Historians have made widespread use of diaries to tell the story of the Second World War in Europe but have paid little attention to personal accounts from the Asia-Pacific Theater. Writing War seeks to remedy this imbalance by examining over two hundred diaries, and many more letters, postcards, and memoirs, written by Chinese, Japanese, and American servicemen from 1937 to 1945, the period of total war in Asia and the Pacific. As he describes conflicts that have often been overlooked in the history of World War II, Aaron William Moore reflects on diaries as tools in the construction of modern identity, which is important to our understanding of history.
Any discussion of war responsibility, Moore contends, requires us first to establish individuals as reasonably responsible for their actions. Diaries, in which men develop and assert their identities, prove immensely useful for this task. Tracing the evolution of diarists’ personal identities in conjunction with their battlefield experience, Moore explores how the language of the state, mass media, and military affected attitudes toward war, without determining them entirely. He looks at how propaganda worked to mobilize soldiers, and where it failed. And his comparison of the diaries of Japanese and American servicemen allows him to challenge the assumption that East Asian societies of this era were especially prone to totalitarianism. Moore follows the experience of soldiering into the postwar period as well, and considers how the continuing use of wartime language among veterans made their reintegration into society more difficult.
Perhaps most disturbing of all is the way that Moore analyses the actual process of diary writing by these men. In all three countries, he reveals, the thoughts and feelings of soldiers were closely monitored by their superior officers. As a consequence the sentiments they expressed were self-policed: soldiers effectively used their diaries as a way of convincing themselves to act in the way that was required of them by the state. The implications of this are huge, and draw a question mark over one of our strongest taboos about the war. When Chinese, Japanese or American soldiers spurred themselves on to commit acts of bravery, or atrocity, how much were they expressing their own desires and how much were they resigning themselves to things that were expected of them? Does this—can this ever—at least partially absolve them of the things they did during wartime?
This is an ambitious book, based on a remarkable wealth of material, using sources originally in Chinese and Japanese, and in some cases presumably difficult to decipher from the scribbled battlefront notes. The result is a quite exceptional though disturbingly graphic window onto the reality of combat. This is not a book for the squeamish… Moore has a story that needs little philosophical scaffolding, and he tells it extremely well… The diaries are a vital source for showing how soldiers can develop hatreds that are not really directed from above, but grow from the loss of companions, the evidence of enemy brutality and the raw fear generated by messy combat in distant places against a rarely discernible enemy… A richly suggestive and at times despairingly poignant account, essential reading for anyone who wants to understand more fully what combat does to the men who endure it.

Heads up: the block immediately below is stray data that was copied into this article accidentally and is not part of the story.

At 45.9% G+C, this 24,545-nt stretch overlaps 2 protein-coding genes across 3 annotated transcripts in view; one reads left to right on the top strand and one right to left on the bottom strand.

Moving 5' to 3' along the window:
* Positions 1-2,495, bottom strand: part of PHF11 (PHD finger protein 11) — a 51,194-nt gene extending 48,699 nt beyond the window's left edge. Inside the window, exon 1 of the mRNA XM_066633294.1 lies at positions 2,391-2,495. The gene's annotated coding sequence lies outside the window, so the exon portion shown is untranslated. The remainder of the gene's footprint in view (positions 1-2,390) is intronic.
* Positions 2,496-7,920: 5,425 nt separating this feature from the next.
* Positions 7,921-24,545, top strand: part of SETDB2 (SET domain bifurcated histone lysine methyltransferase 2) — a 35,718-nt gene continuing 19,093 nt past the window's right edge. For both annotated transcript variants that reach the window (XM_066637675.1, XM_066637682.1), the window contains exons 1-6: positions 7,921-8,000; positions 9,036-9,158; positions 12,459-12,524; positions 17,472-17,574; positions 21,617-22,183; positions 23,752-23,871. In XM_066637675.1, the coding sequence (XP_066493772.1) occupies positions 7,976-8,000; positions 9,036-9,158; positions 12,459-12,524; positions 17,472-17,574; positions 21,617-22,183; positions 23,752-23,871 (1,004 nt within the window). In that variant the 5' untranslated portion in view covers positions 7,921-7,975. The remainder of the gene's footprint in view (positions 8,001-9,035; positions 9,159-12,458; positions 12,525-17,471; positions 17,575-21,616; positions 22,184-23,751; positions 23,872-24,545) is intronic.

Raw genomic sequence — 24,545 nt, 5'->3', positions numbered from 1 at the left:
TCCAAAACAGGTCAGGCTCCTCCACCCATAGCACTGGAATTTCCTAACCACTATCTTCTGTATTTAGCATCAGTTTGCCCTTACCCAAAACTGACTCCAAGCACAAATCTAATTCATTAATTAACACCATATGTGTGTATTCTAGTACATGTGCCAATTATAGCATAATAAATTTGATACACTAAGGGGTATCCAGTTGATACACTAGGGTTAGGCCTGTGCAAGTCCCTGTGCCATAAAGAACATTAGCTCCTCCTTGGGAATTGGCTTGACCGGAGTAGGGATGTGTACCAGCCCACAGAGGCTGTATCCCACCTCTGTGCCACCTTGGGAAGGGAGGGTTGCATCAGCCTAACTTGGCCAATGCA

Historians writing about WWII often rely on official reports and diary entries in completing their narratives. Few historians depend entirely on personal written communications of the combatants. Moore breaks the mold by fully utilizing letters, diaries, and postcards. The author tracks not only the soldiers and how the battlefield altered their personalities, but their perceptions of the conflict both during and after the war. This was especially noticeable for the Japanese and Chinese troops, whose cultures experienced an upsurge in diary writing in the 1930s. Although maintaining diaries had been a staple of Americans for generations, the same was not true for the Japanese and Chinese. The Chinese normally wrote of their battlefield failures followed by accounts of Japanese atrocities and Chinese collaborators working for the occupation. Early in the war, the Japanese initially explained their successes in China and elsewhere, but soon, as the tide of battle changed, Japanese soldiers focused on their impending deaths. Moore’s brilliant study will help generations of scholars redefine the understanding of the effects of WWII in Asia and the Pacific on troops of all the belligerent powers.
A highly original exploration of the experiences of Japanese, Chinese, and American soldiers in the Second World War. Moore’s novel and penetrating insights into the lives of the men who fought helps us to understand the terrible emotions produced in combat and the shocking brutality of the Pacific War.
In a richly layered multi-lingual and multi-archival analysis, Moore expands our grasp of how Japanese, Chinese, and American soldiers during World War II crafted their own identities on the battlefield and on the home front in their struggle to define military victory and defeat at the ground level. He confronts the hegemony of war as a narrative of the nation and reveals how the language of self in soldiers’ diaries redefines the nature of war.
Moore has rewritten our understanding of the Japanese empire. Using the diaries of servicemen from China, Japan, and the U.S., he shows us the lived experience of combat in the Second World War, and the complex and intriguing ways in which it was reflected in writing and identity. Just as Paul Fussell and John Dower gave us new ways to look at war, so Moore forces us to rethink a subject that we thought we knew.
- 388 pages
- 6-1/8 x 9-1/4 inches
- Harvard University Press
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